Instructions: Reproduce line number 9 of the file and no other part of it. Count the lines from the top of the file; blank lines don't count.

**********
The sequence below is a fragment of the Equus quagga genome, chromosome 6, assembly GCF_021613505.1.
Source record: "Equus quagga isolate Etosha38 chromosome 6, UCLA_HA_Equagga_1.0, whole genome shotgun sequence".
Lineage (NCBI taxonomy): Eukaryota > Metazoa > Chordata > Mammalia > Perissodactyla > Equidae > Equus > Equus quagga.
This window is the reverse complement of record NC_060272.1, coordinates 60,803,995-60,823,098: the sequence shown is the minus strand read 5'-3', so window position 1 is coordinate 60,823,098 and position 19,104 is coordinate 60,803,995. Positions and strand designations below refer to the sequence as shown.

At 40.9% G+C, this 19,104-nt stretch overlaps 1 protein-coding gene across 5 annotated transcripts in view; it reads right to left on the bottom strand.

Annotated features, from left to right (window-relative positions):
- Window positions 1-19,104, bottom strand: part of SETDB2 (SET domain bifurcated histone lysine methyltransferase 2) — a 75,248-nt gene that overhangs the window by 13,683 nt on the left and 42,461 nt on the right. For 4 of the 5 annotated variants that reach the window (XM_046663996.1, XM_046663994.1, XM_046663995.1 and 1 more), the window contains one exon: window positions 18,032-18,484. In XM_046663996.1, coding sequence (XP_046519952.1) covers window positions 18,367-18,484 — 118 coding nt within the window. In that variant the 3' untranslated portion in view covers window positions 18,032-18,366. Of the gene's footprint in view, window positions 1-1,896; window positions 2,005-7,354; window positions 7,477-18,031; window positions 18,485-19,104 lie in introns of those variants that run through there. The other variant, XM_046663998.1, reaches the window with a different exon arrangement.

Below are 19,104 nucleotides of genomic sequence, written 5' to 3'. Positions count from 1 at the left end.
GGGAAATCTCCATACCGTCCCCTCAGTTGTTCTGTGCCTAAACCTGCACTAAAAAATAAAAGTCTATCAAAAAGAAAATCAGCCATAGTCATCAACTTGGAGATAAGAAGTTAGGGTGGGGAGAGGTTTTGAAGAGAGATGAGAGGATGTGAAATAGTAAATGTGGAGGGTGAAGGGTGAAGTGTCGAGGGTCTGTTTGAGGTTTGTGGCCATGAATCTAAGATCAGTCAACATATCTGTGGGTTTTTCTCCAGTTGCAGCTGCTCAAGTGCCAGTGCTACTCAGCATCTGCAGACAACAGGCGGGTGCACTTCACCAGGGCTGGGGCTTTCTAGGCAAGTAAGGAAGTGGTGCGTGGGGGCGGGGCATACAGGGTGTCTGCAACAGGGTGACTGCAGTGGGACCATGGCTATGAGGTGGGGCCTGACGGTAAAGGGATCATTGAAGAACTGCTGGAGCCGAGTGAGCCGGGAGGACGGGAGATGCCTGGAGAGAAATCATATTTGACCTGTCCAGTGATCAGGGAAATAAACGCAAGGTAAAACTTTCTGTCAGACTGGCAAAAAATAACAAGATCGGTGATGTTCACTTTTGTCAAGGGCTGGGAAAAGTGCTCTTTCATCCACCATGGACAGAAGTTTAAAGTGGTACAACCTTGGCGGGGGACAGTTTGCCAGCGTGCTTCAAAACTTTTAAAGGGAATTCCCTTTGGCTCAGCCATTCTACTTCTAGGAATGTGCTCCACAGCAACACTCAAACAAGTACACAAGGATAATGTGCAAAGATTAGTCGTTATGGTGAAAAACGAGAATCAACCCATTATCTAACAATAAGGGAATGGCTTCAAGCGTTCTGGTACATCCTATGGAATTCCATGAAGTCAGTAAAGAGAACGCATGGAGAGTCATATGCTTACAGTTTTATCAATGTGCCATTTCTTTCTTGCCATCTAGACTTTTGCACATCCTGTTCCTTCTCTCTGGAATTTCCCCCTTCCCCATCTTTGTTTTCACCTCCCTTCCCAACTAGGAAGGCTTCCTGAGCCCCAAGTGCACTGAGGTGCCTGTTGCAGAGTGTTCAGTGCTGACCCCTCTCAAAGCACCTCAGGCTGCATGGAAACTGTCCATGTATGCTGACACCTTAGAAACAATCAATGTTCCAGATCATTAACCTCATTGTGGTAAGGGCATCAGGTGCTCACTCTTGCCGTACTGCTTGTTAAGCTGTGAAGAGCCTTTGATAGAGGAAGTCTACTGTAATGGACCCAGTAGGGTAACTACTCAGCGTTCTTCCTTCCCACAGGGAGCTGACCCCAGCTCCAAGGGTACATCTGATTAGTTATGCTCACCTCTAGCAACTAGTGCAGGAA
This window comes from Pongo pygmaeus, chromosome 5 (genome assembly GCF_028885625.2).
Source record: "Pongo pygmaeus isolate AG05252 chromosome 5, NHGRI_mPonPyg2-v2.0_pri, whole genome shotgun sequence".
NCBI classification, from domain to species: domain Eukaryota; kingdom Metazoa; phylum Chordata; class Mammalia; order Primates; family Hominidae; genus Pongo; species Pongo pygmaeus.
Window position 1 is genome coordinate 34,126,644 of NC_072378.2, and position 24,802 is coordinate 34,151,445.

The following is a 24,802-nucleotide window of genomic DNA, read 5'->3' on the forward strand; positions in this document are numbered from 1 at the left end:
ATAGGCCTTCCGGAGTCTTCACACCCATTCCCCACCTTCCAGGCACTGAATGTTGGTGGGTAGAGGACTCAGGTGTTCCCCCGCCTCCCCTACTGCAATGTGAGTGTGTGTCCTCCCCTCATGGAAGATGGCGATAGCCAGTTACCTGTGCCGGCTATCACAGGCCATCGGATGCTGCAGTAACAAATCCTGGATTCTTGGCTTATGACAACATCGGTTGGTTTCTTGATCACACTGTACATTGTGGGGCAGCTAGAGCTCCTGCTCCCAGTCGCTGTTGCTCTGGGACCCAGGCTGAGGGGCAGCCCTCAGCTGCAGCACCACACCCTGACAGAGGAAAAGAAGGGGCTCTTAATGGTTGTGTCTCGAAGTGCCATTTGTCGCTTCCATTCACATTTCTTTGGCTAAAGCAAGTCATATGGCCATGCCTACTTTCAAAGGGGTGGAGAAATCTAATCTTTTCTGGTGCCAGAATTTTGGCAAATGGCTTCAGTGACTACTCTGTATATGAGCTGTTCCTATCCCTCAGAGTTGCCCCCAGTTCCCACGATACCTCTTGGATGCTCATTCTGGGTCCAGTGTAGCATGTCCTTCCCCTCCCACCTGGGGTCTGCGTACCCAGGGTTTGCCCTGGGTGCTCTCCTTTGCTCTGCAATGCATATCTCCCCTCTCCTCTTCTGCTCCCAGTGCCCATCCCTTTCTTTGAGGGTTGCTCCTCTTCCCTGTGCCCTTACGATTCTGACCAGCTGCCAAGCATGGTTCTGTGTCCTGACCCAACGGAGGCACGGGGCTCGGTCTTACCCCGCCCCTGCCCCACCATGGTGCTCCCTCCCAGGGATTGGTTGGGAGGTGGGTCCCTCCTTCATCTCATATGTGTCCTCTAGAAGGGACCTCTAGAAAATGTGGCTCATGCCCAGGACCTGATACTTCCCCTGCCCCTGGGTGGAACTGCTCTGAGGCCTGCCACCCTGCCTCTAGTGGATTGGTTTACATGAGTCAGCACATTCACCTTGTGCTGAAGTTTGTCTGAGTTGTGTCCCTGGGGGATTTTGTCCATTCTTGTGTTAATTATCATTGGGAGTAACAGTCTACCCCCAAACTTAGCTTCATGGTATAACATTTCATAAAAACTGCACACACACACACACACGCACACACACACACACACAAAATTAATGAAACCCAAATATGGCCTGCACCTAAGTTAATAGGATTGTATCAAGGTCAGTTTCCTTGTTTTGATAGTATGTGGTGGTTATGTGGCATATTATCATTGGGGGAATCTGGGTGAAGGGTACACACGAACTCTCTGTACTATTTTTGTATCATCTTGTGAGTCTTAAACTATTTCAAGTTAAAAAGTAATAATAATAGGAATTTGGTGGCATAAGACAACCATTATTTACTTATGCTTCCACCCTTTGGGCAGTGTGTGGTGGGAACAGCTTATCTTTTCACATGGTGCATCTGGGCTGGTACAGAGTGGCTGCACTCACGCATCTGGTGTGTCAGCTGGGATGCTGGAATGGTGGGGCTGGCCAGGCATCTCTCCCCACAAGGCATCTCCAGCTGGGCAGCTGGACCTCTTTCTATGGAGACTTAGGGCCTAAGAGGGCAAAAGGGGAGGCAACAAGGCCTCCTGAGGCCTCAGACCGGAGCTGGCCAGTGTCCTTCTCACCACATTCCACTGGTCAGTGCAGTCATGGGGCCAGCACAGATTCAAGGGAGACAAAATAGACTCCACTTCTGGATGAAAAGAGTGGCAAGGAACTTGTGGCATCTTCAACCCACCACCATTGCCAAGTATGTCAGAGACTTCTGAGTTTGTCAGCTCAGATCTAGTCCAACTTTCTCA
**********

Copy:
GGGAAATCTCCATACCGTCCCCTCAGTTGTTCTGTGCCTAAACCTGCACTAAAAAATAAAAGTCTATCAAAAAGAAAATCAGCCATAGTCATCAACTTGGAGATAAGAAGTTAGGGTGGGGAGAGGTTTTGAAGAGAGATGAGAGGATGTGAAATAGTAAATGTGGAGGGTGAAGGGTGAAGTGTCGAGGGTCTGTTTGAGGTTTGTGGCCATGAATCTAAGATCAGTCAACATATCTGTGGGTTTTTCTCCAGTTGCAGCTGCTCAAGTGCCAGTGCTACTCAGCATCTGCAGACAACAGGCGGGTGCACTTCACCAGGGCTGGGGCTTTCTAGGCAAGTAAGGAAGTGGTGCGTGGGGGCGGGGCATACAGGGTGTCTGCAACAGGGTGACTGCAGTGGGACCATGGCTATGAGGTGGGGCCTGACGGTAAAGGGATCATTGAAGAACTGCTGGAGCCGAGTGAGCCGGGAGGACGGGAGATGCCTGGAGAGAAATCATATTTGACCTGTCCAGTGATCAGGGAAATAAACGCAAGGTAAAACTTTCTGTCAGACTGGCAAAAAATAACAAGATCGGTGATGTTCACTTTTGTCAAGGGCTGGGAAAAGTGCTCTTTCATCCACCATGGACAGAAGTTTAAAGTGGTACAACCTTGGCGGGGGACAGTTTGCCAGCGTGCTTCAAAACTTTTAAAGGGAATTCCCTTTGGCTCAGCCATTCTACTTCTAGGAATGTGCTCCACAGCAACACTCAAACAAGTACACAAGGATAATGTGCAAAGATTAGTCGTTATGGTGAAAAACGAGAATCAACCCATTATCTAACAATAAGGGAATGGCTTCAAGCGTTCTGGTACATCCTATGGAATTCCATGAAGTCAGTAAAGAGAACGCATGGAGAGTCATATGCTTACAGTTTTATCAATGTGCCATTTCTTTCTTGCCATCTAGACTTTTGCACATCCTGTTCCTTCTCTCTGGAATTTCCCCCTTCCCCATCTTTGTTTTCACCTCCCTTCCCAACTAGGAAGGCTTCCTGAGCCCCAAGTGCACTGAGGTGCCTGTTGCAGAGTGTTCAGTGCTGACCCCTCTCAAAGCACCTCAGGCTGCATGGAAACTGTCCATGTATGCTGACACCTTAGAAACAATCAATGTTCCAGATCATTAACCTCATTGTGGTAAGGGCATCAGGTGCTCACTCTTGCCGTACTGCTTGTTAAGCTGTGAAGAGCCTTTGATAGAGGAAGTCTACTGTAATGGACCCAGTAGGGTAACTACTCAGCGTTCTTCCTTCCCACAGGGAGCTGACCCCAGCTCCAAGGGTACATCTGATTAGTTATGCTCACCTCTAGCAACTAGTGCAGGAA